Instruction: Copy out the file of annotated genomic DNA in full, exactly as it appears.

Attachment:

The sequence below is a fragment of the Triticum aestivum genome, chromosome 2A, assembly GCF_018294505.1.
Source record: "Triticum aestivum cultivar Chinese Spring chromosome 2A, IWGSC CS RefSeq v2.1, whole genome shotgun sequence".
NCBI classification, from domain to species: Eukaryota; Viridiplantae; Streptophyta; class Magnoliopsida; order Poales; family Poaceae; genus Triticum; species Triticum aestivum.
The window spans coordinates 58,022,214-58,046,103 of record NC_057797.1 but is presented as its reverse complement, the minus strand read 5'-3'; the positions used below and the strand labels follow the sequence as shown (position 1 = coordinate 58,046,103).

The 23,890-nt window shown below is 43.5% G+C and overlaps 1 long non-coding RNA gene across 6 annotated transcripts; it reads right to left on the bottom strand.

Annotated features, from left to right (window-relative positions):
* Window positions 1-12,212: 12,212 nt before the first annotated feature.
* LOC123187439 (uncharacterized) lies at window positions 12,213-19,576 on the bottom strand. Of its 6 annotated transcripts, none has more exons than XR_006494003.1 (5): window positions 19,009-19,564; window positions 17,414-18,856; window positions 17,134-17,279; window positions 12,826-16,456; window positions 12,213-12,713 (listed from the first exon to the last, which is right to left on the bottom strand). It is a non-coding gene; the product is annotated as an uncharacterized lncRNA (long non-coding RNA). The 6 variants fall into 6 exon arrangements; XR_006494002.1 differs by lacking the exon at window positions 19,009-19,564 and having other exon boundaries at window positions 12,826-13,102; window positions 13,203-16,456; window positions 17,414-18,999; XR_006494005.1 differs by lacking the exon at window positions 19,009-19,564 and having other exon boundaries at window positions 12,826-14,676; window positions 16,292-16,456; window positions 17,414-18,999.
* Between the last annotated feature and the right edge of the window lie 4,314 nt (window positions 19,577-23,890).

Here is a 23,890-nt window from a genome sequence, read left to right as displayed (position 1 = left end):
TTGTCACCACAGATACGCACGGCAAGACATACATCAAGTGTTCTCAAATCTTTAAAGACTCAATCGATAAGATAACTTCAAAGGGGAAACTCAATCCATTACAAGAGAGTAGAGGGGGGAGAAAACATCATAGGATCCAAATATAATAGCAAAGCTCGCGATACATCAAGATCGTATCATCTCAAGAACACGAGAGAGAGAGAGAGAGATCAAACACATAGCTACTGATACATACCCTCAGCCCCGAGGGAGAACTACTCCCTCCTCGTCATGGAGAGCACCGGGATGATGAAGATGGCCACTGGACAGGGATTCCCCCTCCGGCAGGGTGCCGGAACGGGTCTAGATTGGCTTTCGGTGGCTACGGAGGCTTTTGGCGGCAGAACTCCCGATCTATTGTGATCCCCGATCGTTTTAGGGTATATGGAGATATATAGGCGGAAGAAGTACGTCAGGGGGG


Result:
The sequence below is a fragment of the Triticum aestivum genome, chromosome 2A, assembly GCF_018294505.1.
Source record: "Triticum aestivum cultivar Chinese Spring chromosome 2A, IWGSC CS RefSeq v2.1, whole genome shotgun sequence".
NCBI classification, from domain to species: Eukaryota; Viridiplantae; Streptophyta; class Magnoliopsida; order Poales; family Poaceae; genus Triticum; species Triticum aestivum.
The window spans coordinates 58,022,214-58,046,103 of record NC_057797.1 but is presented as its reverse complement, the minus strand read 5'-3'; the positions used below and the strand labels follow the sequence as shown (position 1 = coordinate 58,046,103).

The 23,890-nt window shown below is 43.5% G+C and overlaps 1 long non-coding RNA gene across 6 annotated transcripts; it reads right to left on the bottom strand.

Annotated features, from left to right (window-relative positions):
* Window positions 1-12,212: 12,212 nt before the first annotated feature.
* LOC123187439 (uncharacterized) lies at window positions 12,213-19,576 on the bottom strand. Of its 6 annotated transcripts, none has more exons than XR_006494003.1 (5): window positions 19,009-19,564; window positions 17,414-18,856; window positions 17,134-17,279; window positions 12,826-16,456; window positions 12,213-12,713 (listed from the first exon to the last, which is right to left on the bottom strand). It is a non-coding gene; the product is annotated as an uncharacterized lncRNA (long non-coding RNA). The 6 variants fall into 6 exon arrangements; XR_006494002.1 differs by lacking the exon at window positions 19,009-19,564 and having other exon boundaries at window positions 12,826-13,102; window positions 13,203-16,456; window positions 17,414-18,999; XR_006494005.1 differs by lacking the exon at window positions 19,009-19,564 and having other exon boundaries at window positions 12,826-14,676; window positions 16,292-16,456; window positions 17,414-18,999.
* Between the last annotated feature and the right edge of the window lie 4,314 nt (window positions 19,577-23,890).

Here is a 23,890-nt window from a genome sequence, read left to right as displayed (position 1 = left end):
TTGTCACCACAGATACGCACGGCAAGACATACATCAAGTGTTCTCAAATCTTTAAAGACTCAATCGATAAGATAACTTCAAAGGGGAAACTCAATCCATTACAAGAGAGTAGAGGGGGGAGAAAACATCATAGGATCCAAATATAATAGCAAAGCTCGCGATACATCAAGATCGTATCATCTCAAGAACACGAGAGAGAGAGAGAGAGATCAAACACATAGCTACTGATACATACCCTCAGCCCCGAGGGAGAACTACTCCCTCCTCGTCATGGAGAGCACCGGGATGATGAAGATGGCCACTGGACAGGGATTCCCCCTCCGGCAGGGTGCCGGAACGGGTCTAGATTGGCTTTCGGTGGCTACGGAGGCTTTTGGCGGCAGAACTCCCGATCTATTGTGATCCCCGATCGTTTTAGGGTATATGGAGATATATAGGCGGAAGAAGTACGTCAGGGGGG